• UNHCR continued to lead the protection and CCCM/shelter cluster for the IDP response in the Lake Chad area.

Unmet needs

  • Despite the Government’s engagement towards refugees, the asylum law is yet to be adopted in Parliament.
  • Efforts to prevent and respond to sexual and gender-based violence remained insufficient, with SGBV incidents going largely unreported. 
  • UNHCR’s engagement in the IDP response in the Lake area remained minimal, notably in terms of protection response and the provision of shelter.

Working environment

 
The difficult socio-economic environment in Chad is expected to continue in 2018. While there is currently no indication of an armed conflict, the biggest threats will likely be terrorism and civil unrest. Socio-economic and political tensions could degenerate into violence and rising criminality.
 
Furthermore the operational environment is characterized by the conflict and insecurity in the region, including the continuing fight against Boko Haram. The lingering insecurity in the Central African Republic (CAR) may continue to have repercussions on Chad with 1,000 to 5,000 new arrivals planned. Voluntary repatriation will be an unlikely solution in 2018, due to the security concerns in the countries of origin.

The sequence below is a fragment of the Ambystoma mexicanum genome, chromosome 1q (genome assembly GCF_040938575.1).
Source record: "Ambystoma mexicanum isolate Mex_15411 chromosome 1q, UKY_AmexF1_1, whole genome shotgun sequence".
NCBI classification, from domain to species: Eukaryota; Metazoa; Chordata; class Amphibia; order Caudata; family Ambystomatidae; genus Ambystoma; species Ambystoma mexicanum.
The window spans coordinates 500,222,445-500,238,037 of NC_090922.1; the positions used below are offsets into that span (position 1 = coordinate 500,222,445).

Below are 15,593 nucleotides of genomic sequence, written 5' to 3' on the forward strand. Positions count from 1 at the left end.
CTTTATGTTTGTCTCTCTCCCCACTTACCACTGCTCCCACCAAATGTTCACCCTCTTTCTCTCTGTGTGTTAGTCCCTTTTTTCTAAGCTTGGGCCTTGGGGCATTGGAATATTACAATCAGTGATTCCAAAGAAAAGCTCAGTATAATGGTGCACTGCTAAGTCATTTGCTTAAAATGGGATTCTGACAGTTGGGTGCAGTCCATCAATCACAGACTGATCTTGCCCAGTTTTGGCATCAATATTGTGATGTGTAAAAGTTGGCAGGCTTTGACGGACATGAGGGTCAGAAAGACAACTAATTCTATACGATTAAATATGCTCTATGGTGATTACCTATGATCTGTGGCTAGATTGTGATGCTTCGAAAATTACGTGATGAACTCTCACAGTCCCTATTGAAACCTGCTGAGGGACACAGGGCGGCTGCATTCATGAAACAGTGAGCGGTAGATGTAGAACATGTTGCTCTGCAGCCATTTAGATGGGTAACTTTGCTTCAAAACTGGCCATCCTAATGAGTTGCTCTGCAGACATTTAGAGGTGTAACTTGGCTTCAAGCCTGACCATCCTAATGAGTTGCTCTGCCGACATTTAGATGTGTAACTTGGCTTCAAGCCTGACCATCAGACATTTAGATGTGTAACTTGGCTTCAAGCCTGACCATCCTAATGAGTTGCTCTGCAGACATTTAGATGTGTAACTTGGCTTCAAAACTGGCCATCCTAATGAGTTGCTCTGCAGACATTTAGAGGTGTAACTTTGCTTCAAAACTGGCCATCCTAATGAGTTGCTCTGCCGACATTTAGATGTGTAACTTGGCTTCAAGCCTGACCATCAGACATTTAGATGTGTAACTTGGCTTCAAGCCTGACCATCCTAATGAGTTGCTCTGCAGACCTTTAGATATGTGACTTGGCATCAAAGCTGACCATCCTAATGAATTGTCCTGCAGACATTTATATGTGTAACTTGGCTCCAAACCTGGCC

Hosting refugees for over 13 years, Chad continues to have a positive and welcoming attitude, evident through the provision of land for agriculture and placement of some teachers in camp schools. In 2018 and 2019 partnerships with regional and local national services will be strengthened to promote ownership of local development plans, particularly in education and health. 
 
Despite Chad acceding to the 1951 Geneva Convention in 1981, a draft national law is yet to be approved. Some 90,000 refugee children born in Chad have not been issued birth certificates, which continues to be a serious protection concern. Heavily influenced by harmful traditional practices which violate basic human rights, predominantly of women and children, combined with a weak judicial system, the protection of refugees remains challenging.